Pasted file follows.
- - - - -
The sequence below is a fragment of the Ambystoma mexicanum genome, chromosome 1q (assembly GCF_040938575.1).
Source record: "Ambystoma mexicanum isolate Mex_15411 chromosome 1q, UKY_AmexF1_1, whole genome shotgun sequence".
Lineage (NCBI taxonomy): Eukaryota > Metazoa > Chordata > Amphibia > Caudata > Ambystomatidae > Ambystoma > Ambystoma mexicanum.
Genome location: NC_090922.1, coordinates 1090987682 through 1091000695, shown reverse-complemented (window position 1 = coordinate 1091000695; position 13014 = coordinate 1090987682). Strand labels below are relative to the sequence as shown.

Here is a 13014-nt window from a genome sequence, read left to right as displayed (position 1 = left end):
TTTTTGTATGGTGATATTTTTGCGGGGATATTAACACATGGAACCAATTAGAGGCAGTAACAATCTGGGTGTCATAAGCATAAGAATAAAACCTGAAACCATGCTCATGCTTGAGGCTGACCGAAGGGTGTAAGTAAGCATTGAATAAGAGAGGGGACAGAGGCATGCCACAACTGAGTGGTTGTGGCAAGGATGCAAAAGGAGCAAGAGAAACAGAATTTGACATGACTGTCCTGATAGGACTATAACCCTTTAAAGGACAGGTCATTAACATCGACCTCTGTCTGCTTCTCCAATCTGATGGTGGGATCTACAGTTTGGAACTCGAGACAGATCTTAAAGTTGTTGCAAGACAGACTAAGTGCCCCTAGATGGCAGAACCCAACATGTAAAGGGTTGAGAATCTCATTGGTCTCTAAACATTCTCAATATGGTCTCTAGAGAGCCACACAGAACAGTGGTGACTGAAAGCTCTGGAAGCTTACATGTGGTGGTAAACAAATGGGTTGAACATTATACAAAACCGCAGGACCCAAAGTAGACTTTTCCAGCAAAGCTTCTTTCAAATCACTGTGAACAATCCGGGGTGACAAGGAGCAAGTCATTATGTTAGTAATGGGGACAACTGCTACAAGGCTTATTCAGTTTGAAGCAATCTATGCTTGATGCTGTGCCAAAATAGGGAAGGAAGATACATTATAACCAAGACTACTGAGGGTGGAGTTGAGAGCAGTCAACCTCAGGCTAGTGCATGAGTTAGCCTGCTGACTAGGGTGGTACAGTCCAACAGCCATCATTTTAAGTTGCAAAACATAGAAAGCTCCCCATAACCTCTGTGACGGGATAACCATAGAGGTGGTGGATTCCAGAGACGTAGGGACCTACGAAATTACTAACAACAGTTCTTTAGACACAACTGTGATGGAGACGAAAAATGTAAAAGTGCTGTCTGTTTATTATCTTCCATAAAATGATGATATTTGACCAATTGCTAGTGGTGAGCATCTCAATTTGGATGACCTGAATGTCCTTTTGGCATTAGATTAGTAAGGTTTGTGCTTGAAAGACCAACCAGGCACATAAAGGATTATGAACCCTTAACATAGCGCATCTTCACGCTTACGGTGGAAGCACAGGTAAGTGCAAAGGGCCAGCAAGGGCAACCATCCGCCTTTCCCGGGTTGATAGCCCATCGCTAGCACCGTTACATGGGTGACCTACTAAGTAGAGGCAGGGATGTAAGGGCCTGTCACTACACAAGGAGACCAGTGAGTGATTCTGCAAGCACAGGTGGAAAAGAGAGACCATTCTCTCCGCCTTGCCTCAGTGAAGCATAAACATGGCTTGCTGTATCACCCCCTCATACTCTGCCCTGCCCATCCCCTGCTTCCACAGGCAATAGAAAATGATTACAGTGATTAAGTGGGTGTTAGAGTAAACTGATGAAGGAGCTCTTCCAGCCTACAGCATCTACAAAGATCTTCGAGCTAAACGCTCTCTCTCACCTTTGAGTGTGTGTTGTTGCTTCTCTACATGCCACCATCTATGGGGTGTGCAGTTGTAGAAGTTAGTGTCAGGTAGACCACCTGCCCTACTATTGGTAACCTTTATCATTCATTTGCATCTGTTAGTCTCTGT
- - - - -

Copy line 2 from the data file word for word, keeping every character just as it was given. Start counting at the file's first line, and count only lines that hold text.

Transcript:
Source record: "Ambystoma mexicanum isolate Mex_15411 chromosome 1q, UKY_AmexF1_1, whole genome shotgun sequence".